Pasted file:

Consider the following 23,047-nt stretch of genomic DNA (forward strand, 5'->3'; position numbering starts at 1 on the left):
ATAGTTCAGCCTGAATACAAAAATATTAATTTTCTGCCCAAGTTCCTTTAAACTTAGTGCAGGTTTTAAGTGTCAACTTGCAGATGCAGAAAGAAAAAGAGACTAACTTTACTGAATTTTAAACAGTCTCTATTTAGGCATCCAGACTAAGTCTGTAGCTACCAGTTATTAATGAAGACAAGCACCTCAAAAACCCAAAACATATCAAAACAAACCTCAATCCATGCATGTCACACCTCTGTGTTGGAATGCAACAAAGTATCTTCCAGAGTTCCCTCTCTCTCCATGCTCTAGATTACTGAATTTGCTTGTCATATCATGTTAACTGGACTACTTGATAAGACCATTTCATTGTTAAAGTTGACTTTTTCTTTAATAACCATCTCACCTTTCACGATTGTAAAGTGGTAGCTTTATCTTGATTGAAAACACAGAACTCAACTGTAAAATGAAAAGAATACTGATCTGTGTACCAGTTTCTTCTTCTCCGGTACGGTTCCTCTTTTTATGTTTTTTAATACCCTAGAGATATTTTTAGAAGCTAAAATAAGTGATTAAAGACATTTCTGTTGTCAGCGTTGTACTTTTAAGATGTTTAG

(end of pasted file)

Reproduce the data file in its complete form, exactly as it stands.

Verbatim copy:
Consider the following 23,047-nt stretch of genomic DNA (forward strand, 5'->3'; position numbering starts at 1 on the left):
ATAGTTCAGCCTGAATACAAAAATATTAATTTTCTGCCCAAGTTCCTTTAAACTTAGTGCAGGTTTTAAGTGTCAACTTGCAGATGCAGAAAGAAAAAGAGACTAACTTTACTGAATTTTAAACAGTCTCTATTTAGGCATCCAGACTAAGTCTGTAGCTACCAGTTATTAATGAAGACAAGCACCTCAAAAACCCAAAACATATCAAAACAAACCTCAATCCATGCATGTCACACCTCTGTGTTGGAATGCAACAAAGTATCTTCCAGAGTTCCCTCTCTCTCCATGCTCTAGATTACTGAATTTGCTTGTCATATCATGTTAACTGGACTACTTGATAAGACCATTTCATTGTTAAAGTTGACTTTTTCTTTAATAACCATCTCACCTTTCACGATTGTAAAGTGGTAGCTTTATCTTGATTGAAAACACAGAACTCAACTGTAAAATGAAAAGAATACTGATCTGTGTACCAGTTTCTTCTTCTCCGGTACGGTTCCTCTTTTTATGTTTTTTAATACCCTAGAGATATTTTTAGAAGCTAAAATAAGTGATTAAAGACATTTCTGTTGTCAGCGTTGTACTTTTAAGATGTTTAG